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EU deploys assistance for Cyprus as huge forest fire rages


NICOSIA, July 3 (Reuters) – The European Union on Saturday deployed aerial assistance to help Cyprus contain a huge forest fire raging north of the cities of Limassol and Larnaca, a blaze one official called the worst on record.

The blaze, fanned by strong winds, affected at least six communities in the foothills of the Troodos mountain range, an area of pine forest and densely vegetated shrubland.

The EU’s executive, the European Commission, said fire-fighting planes had departed from Greece to battle the fire and Italy was also planning to deploy aerial fire-fighters.

The EU’s emergency Copernicus satellite was also activated to provide damage assessment maps of the affected areas, the Commission said in a statement.

“It is the worst forest fire in the history of Cyprus,” Forestries Department Director Charalambos Alexandrou told Cyprus’s Omega TV.

Attempts were being made to prevent the blaze from crossing the mountains and stop it before reaching Machairas, a pine forestland and one of the highest peaks in Cyprus.

Alexandrou said the perimeter of the fire was “at least 40 kilometres”.

Dozens of properties were damaged, but no injuries were reported. There were widespread power cuts in the area. Plumes of smoke were visible in the capital Nicosia, some 75 km (45 miles) away.

Officials said that in addition to Greece’s assistance with two aircraft, help was also expected from Israel.

“This is a very difficult day for Cyprus. All of the state’s mechanisms are in gear, and the priority is for no loss of life,” Cypriot President Nicos Anastasiades tweeted.

Israel accepted Nicosia’s plea for help, a statement from Prime Minister Naftali Bennett said, and will send firefighting aircraft to Cyprus on Sunday.

The cause of the fire, which started around midday, was unclear. Cyprus has experienced a heatwave this week, with temperatures exceeding 40 Celsius (104 Fahrenheit). Police said they were questioning a 67 year old person in connection with the blaze.

“It passed through like a whirlwind, it destroyed everything,” said Vassos Vassiliou, the community leader of Arakapas, one of the communities affected.

Reporting by Michele Kambas, additional reporting by Maayan Lubell in Jerusalem and by John Chalmers in Brussels
Editing by Ros Russell, David Gregorio and Diane Craft

Our Standards: The Thomson Reuters Trust Principles.



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U.S. opens $3 billion aviation manufacturing wage subsidy program


A United Airlines passenger jet takes off with New York City as a backdrop, at Newark Liberty International Airport, New Jersey, U.S. December 6, 2019. REUTERS/Chris Helgren/File Photo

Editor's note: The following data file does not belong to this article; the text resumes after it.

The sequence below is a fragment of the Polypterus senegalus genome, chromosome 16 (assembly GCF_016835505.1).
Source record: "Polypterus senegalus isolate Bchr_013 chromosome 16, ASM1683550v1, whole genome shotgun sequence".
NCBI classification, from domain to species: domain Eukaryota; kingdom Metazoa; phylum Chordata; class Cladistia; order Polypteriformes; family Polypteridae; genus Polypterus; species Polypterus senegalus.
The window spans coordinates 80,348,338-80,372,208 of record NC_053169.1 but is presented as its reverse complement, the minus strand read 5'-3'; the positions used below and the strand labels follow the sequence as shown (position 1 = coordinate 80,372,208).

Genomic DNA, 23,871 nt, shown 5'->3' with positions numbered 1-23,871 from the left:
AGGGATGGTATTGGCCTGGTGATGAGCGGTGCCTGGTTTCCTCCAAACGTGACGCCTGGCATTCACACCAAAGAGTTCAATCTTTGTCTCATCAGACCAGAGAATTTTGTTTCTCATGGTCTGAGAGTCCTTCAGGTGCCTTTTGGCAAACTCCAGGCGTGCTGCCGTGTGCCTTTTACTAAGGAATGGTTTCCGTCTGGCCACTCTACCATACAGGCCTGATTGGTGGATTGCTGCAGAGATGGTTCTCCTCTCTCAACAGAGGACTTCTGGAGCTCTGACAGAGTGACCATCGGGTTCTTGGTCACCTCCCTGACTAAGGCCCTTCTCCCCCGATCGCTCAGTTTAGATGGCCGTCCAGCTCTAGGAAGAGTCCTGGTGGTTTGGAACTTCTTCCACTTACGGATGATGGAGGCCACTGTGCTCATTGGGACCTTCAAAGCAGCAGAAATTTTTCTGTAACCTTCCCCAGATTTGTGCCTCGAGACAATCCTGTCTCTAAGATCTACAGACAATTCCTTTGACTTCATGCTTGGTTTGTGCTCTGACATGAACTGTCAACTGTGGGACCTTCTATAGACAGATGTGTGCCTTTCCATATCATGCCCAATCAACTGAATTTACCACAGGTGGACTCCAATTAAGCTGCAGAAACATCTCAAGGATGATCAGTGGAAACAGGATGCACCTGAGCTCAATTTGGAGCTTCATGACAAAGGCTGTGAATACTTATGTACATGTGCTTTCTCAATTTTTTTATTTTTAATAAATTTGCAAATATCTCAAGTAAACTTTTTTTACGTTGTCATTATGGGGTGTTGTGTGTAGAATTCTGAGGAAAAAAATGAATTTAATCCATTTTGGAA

WASHINGTON, June 15 (Reuters) – The U.S. Transportation Department said Tuesday it had launched a $3 billion aviation manufacturing payroll subsidy program that will cover up to half of eligible companies’ compensation costs for as long as six months.

The program, funded by Congress, requires companies to commit to not conducting furloughs without employee consent or laying off employees covered by subsidies during the six-month period. Applications must be filed by July 13.

Companies eligible include aircraft, engine, propeller or component manufacturers and companies that repair or overhaul airplanes and parts.

The subsidy program cannot cover more than 25% of an employer’s total U.S. workforce as of April 2020 and can only cover employees with total annual compensation of $200,000 or less.

To qualify, a company must have involuntarily furloughed or laid off at least 10% of its total workforce, or have experienced at least a 15% decline in 2020 total operating revenues.

More than 100,000 jobs have been lost in the aerospace industry since the start of the COVID-19 pandemic, according to the Transportation Department. Before then, the U.S. aerospace industry was estimated to employ approximately 2.2 million workers, including 1.2 million who worked in various parts of the supply chain nationwide.

Boeing Co (BA.N), which has had extensive job cuts, Raytheon Technologies (RTX.N) and Spirit Aerosystems (SPR.N) did not immediately respond to questions about whether they are considering applying. General Electric’s (GE.N) aviation unit said it would not seek assistance from the program.

The International Association of Machinists and Aerospace Workers had strongly urged Congress to fund the program.

Congress has provided assistance to other aviation industry firms, including giving U.S. airlines $54 billion for payroll since March 2020 and that funding will continue to pay much of airline workers’ salaries through Sept. 30.

Reporting by David Shepardson
Editing by Chizu Nomiyama

Our Standards: The Thomson Reuters Trust Principles.



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